• There would be one official assigned to each penalty area. They would be positioned next to one of the goal posts standing out of play. They would be allowed to whistle any fouls in or out of the penalty area they see, but their primary responsibility would be to watch the penalty area. For any foul they believe to be bookable offenses, they would consult the head official who would be instructed to trust his coworkers unless he is 100% certain he must overrule their judgement – same as in the NFL. Penalties are almost always game-changing calls, why are we asking referees standing on the midline to suddenly follow a long ball forward, and then make a call when 30 yards behind?
  • The linesmen would stay in their usual areas, and could make foul calls near the touchline, but their main duties would be to monitor offside calls. With the added officials in each final third, their responsibilities to call fouls would be alleviated, allowing them to focus on making the hardest call in all of sports.

Is this really too much to ask? It’s not, and it works. Does adding a pair of referees really cause so much chaos that we still have yet to even make such a proposal? The mere fact that a proposition such as this feels rebellious itself is an issue. Unfortunately, this probably would be met by heavy opposition at the higher levels at first. But why? It only took 140 characters for a smart person to sum it up:

Officiating is hard. One wrong call can not only change a game completely but also overshadows the other 99 the referee got right. One out of 100 isn’t too bad, right? Wrong, when that call means Nemanja Matic is sent off instead of Ashley Barnes. Would Martin Atkinson have been in better position to see that ghastly tackle had his responsibility in the final thirds been lifted? Would a penalty-area official have seen Joe Allen chop down Filip Djrucic? Probably. Nay, most likely.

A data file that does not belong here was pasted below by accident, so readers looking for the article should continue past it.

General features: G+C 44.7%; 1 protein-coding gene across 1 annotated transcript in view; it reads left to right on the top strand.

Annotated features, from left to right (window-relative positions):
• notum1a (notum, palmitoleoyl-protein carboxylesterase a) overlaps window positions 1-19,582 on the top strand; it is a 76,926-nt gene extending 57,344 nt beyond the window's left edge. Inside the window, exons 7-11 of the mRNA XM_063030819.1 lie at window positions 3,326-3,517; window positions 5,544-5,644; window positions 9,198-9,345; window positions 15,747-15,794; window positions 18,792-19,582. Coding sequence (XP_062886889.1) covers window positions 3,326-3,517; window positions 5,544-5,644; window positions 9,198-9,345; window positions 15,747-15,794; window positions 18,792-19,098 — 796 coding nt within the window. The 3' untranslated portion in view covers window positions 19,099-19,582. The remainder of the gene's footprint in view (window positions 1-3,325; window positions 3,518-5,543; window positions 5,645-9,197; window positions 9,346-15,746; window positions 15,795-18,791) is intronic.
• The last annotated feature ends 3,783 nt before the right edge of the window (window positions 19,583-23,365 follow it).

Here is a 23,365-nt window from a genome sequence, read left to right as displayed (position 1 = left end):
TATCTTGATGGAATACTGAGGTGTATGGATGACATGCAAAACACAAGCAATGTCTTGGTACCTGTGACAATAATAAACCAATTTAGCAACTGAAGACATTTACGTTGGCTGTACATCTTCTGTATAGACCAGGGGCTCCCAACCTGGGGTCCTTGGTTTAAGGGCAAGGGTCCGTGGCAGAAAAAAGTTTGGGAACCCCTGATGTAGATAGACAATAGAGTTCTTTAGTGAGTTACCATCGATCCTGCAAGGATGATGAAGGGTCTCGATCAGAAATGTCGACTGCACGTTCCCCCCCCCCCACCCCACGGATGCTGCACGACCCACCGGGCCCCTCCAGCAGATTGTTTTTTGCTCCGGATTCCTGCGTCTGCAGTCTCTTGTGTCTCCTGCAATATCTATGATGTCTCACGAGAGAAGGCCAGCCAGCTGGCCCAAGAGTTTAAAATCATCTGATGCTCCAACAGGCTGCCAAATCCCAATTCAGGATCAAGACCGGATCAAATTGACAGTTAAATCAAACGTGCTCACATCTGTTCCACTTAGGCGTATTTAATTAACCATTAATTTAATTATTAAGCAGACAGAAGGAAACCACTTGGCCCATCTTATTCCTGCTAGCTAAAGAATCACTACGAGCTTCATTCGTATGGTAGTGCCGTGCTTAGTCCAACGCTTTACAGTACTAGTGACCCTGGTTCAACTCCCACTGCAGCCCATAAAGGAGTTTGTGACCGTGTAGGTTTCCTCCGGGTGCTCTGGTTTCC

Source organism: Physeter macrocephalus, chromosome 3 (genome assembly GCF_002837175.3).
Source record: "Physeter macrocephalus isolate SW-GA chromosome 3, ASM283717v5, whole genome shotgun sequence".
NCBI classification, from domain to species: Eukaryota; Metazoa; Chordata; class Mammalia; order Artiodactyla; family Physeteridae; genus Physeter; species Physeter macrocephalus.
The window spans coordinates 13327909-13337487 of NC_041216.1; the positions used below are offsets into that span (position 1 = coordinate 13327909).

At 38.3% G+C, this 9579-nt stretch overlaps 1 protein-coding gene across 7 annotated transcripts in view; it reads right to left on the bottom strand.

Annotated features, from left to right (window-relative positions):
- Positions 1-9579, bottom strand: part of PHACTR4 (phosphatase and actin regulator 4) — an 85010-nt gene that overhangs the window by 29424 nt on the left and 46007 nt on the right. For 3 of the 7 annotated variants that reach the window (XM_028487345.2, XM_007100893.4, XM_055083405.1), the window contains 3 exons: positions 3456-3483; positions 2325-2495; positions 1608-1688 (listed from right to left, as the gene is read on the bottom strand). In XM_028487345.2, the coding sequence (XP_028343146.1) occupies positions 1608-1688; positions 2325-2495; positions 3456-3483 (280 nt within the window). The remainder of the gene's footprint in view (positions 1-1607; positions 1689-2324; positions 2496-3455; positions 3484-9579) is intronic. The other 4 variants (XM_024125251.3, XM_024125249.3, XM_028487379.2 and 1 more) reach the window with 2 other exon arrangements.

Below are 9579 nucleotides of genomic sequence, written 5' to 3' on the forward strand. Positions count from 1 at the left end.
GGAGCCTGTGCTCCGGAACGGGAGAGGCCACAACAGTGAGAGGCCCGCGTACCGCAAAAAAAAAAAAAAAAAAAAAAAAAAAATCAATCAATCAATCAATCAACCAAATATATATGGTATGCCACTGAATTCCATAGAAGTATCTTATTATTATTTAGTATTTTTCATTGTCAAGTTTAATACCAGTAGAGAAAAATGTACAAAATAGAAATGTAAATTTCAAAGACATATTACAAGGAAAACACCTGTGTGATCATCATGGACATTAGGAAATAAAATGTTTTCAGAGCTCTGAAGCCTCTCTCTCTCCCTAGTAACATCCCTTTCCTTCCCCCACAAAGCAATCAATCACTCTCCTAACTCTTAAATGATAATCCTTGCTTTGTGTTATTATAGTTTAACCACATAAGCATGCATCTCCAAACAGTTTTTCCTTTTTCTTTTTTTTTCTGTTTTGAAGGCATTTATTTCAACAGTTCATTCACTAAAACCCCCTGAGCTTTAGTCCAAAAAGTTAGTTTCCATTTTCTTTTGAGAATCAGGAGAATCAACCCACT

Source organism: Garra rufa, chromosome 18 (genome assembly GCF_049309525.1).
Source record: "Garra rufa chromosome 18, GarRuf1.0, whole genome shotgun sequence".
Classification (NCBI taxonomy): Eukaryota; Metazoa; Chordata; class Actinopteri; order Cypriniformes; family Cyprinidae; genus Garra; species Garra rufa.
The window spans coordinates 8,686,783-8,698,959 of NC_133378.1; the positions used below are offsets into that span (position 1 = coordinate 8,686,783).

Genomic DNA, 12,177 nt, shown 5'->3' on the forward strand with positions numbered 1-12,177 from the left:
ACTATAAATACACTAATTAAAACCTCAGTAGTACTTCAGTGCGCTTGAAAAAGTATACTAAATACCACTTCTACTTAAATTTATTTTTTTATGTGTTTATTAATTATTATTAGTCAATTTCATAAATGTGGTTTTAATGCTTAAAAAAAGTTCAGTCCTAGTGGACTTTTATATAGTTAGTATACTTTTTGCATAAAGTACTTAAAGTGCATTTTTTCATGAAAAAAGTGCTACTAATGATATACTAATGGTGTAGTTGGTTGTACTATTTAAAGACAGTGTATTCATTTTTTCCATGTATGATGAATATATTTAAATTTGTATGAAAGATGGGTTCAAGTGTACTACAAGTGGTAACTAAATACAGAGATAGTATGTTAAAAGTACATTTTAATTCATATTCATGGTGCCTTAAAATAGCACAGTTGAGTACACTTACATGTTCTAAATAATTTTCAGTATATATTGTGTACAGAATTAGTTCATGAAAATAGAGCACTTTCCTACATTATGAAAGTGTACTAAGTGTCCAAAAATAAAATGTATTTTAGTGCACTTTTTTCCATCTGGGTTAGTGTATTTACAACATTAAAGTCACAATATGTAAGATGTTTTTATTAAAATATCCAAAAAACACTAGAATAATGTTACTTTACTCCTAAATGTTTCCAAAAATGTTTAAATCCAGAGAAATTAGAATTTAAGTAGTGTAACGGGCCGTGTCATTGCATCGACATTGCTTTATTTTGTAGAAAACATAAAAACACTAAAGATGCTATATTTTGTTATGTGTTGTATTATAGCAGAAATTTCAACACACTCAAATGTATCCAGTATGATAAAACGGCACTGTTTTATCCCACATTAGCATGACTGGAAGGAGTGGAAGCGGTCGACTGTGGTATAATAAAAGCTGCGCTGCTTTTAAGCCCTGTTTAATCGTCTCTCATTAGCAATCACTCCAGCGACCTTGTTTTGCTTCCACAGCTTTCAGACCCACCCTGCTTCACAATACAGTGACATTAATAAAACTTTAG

Case in point: the Brazilian Serie A uses a system very similar to this, and it works. In a game last year down the stretch, with Palmeiras looking to avoid relegation, they earned a crucial penalty for a clear handball in the box. Despite standing right next to the incident, the referee didn’t give the decision for whatever reason, but with an additional official standing next to a goal post, the penalty was given, and Palmeiras earned a point. Watch at 2:00 in this highlight package:

We will never get a perfect system, and yet we continually expect one. So what’s wrong with getting as close as possible? Officials will always get decisions wrong, but enough is enough. Let’s stop spending week in and week out bashing those brave enough to embark on an officiating career, and instead let’s extend them an olive branch. Everyone wins. Yes, even Chelsea.

Hertha Berlin slams racist abuse of under-23 player Ngankam

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BERLIN (AP) Hertha Berlin has condemned apparent racist abuse of its under-23 player Jessic Ngankam from Lokomotive Leipzig fans during their fourth-division game on Friday.

Hertha says on Twitter that, “Ngankam was subjected to racist hostility during the game against Lok Leipzig. As a club, we are completely behind Jessic . The incident was also noted in the match report and a preliminary investigation has since been launched by the league. Lok Leipzig have already given their own statement on the incident. (hash)notoracism”

Hertha executive board member Paul Keuter says the club should have reacted sooner to the alleged abuse, “but nobody should doubt our commitment against racism.”

Hertha player Jordan Torunarigha wrote on Twitter the club is “100% against racism and one shouldn’t argue over why my club is just giving a statement now.”

The 19-year-old Ngankam, who is black, told broadcaster MDR that he was targeted with monkey chants by some fans in the visiting supporters’ block and that he was called an “ape” by an opposing player.

“Of course you’re trained not to react or show emotion. But it still hits you,” Ngankam told MDR. “Insults are unfortunately an everyday occurrence in football, and I can put up with them. But racist abuse is a no-go.”

Lokomotive criticized the abuse on its website, where it reminded its own fans that it has players within the club with roots in 32 countries.

“Only two colors interest us – (club colors) blue and yellow,” Lokomotive said. “Racism has no place among us and everyone knows that! If there are still people who call themselves blue-yellow fans and can’t comprehend that, then it must be clear that (Leipzig district) Probstheida is no place for them.”

More AP soccer: https://apnews.com/Soccer and https://twitter.com/AP-Sports

Ciaran Fahey on Twitter: https://twitter.com/cfaheyAP

Champions League permutations: Who needs what?

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Here’s a quick reminder of how many teams from each group have already reached the last 16: